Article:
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December 2015

Bozho nikan/Hello friends,

President Obama during armchair discussion with Native
youth during the 2015 White House Tribal Nations

Fall Feast Report. I am writing in anticipation of combining forces with District #1 Legislator Roy Slavin for the annual Fall Feast. We moved the venue from the District #2 office downtown to a church hall to give us more elbow room for crafts and visiting and as I write this the RSVPs are still coming in, and final arrangements are on the horizon. I will include some photos in an upcoming column, on Facebook more immediately, and on my website (, under the Photos tab).

Menomen/Wild Rice. I contributed a menomen/wild rice dish to the Feast and, in line with our hereditary love for menomen, there were no leftovers! As Sheshebanyek (Duck People) our ancestors navigated the Northern waterways – where food grew on water -- and harvested wild rice. As noted on our Cultural Heritage website [], “Potawatomi referred to the transition from niben (summer) to dgwaget (fall) as Mnomnekégises (Ricing Moon). Throughout Ricing Moon, domesticated and wild plants began to bear fruit, motivating Potawatomi and other Neshnabek (Indian people) to migrate to their annual menomen camps for harvest. Considered a primary food staple, it was extensively traded among Algonquin tribes and foreign merchants. Aside from diet, menomen was used medicinally and spiritually in various ceremonies, as its therapeutic value aided in the remedy of burns, heart and stomach ailments.” The wild rice I used for the recipe came from Wisconsin and was harvested by today’s Ojibwa people. This could be a nice traditional addition to your holiday table.


1 cup menomen/wild rice/ ¼ cup butter/ ½ cup slivered almonds/ 2 tablespoons snipped chives/ 8 ounces fresh mushrooms, cut in pieces/ 3 cups chicken broth

Wash and drain menomen/wild rice. Preheat oven to 325 degrees F. Melt butter in large skillet. Add rice, almonds, chives and mushrooms. Cook, stirring often, until almonds are golden brown, about 20 minutes. Pour rice mixture into ungreased 1 ½ quart casserole. Heat chicken broth to boiling and stir into rice mixture. Cover tightly. Bake about 1 ½ hours or until all liquid is absorbed and rice is tender and fluffs.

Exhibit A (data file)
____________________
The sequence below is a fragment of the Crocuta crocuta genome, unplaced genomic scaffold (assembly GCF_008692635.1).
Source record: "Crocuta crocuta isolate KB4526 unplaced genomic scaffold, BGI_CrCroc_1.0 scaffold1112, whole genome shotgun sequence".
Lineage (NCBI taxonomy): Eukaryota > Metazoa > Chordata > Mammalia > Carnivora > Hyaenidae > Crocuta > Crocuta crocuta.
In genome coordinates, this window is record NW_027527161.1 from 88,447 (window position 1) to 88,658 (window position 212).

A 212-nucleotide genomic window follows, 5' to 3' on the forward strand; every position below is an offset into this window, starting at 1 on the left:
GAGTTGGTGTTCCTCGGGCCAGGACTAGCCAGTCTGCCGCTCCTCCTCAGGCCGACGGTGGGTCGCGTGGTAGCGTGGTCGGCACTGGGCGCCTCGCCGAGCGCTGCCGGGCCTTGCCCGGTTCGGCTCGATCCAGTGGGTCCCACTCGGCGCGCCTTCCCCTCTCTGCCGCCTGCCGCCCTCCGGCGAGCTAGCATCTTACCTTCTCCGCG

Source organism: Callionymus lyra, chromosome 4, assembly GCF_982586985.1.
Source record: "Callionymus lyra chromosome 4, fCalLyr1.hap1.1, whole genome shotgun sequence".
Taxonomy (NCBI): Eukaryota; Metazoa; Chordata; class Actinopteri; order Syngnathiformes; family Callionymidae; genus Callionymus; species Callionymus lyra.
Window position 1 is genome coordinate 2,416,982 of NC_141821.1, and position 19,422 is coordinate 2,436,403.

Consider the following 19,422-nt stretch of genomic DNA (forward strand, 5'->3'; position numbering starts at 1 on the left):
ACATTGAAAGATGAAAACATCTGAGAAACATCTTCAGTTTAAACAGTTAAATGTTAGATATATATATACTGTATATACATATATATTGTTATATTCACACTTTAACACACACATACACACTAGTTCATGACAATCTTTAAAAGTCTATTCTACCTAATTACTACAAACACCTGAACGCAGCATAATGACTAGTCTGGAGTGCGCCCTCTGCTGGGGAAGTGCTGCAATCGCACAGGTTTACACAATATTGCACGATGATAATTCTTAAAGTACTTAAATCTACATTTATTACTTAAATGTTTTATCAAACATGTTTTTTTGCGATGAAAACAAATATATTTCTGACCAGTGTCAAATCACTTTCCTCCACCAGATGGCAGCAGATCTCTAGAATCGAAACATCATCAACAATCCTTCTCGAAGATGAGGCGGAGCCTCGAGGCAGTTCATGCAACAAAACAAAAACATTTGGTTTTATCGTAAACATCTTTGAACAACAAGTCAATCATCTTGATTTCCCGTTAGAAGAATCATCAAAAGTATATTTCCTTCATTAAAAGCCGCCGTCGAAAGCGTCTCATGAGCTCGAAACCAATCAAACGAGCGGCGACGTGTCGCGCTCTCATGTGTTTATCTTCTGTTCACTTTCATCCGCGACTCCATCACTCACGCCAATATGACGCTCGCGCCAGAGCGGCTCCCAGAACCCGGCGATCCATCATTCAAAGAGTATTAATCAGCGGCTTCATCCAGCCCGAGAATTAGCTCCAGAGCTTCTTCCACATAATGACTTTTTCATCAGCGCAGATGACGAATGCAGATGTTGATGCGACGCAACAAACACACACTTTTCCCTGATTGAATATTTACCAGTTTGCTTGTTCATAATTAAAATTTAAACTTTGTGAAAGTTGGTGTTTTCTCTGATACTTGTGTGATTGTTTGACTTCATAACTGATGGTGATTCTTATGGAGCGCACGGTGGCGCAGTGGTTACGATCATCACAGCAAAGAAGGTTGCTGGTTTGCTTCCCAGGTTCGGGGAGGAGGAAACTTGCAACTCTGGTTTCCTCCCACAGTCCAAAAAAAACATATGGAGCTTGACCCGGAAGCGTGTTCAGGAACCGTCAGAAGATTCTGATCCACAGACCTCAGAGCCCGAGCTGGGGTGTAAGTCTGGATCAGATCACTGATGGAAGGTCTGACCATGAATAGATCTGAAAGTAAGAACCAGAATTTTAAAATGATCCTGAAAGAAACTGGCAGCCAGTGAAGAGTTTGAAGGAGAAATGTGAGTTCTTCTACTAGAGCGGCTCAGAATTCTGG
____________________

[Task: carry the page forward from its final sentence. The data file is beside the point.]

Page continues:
Posing before the White House Conference in front of
the Citizen Potawatomi Nation flag.

White House Native Nations Conference. It was a privilege again to represent the Nation at the annual White House Conference on November 5, 2015. I count this as one of the many benefits of living in the Washington, D.C. area –I’m grateful that the Chairman has decided that I should be the CPN citizen to attend this particular conference (only one representative per tribe is invited). This year there was a strong focus on youth, with quite a few, all impressive Native young people in attendance. The conference ended, in fact, with an armchair discussion hosted by the lovely Jude Schimmel (basketball duo, with her sister Shonni) during which the young participants posed questions to President Obama and all engaged in a lively and meaningful dialogue. The President’s remarks and the youth panel with him can be viewed online via the White House website at I hope you’ll take a look. Much of the conference focused on the strides made in our Trust relationship over the last seven plus years and on how to make those strides permanent while keeping up momentum. I have posted quite a few pictures to Facebook, available here:, and include a couple with this column.

Post-armchair discussion camaraderie.

Don’t Forget to Claim Your Holiday Gift. If you would like a copy of the Potawatomi Winter stories booklet I’m putting together for an end of year mailing, please contact me with your USPS mailing address. Please note that you don’t have to live in District #2 to receive the gift, you just need to ask and provide your mailing address.

Migwetch/thank you for the great honor of representing you.

Legislator Eva Marie Carney/Ojindiskwe (Bluebirdwoman)
CPN Legislative District #2
701 8th Street NW, #340
Washington, D.C. 20001
toll free 1-866-961-6988
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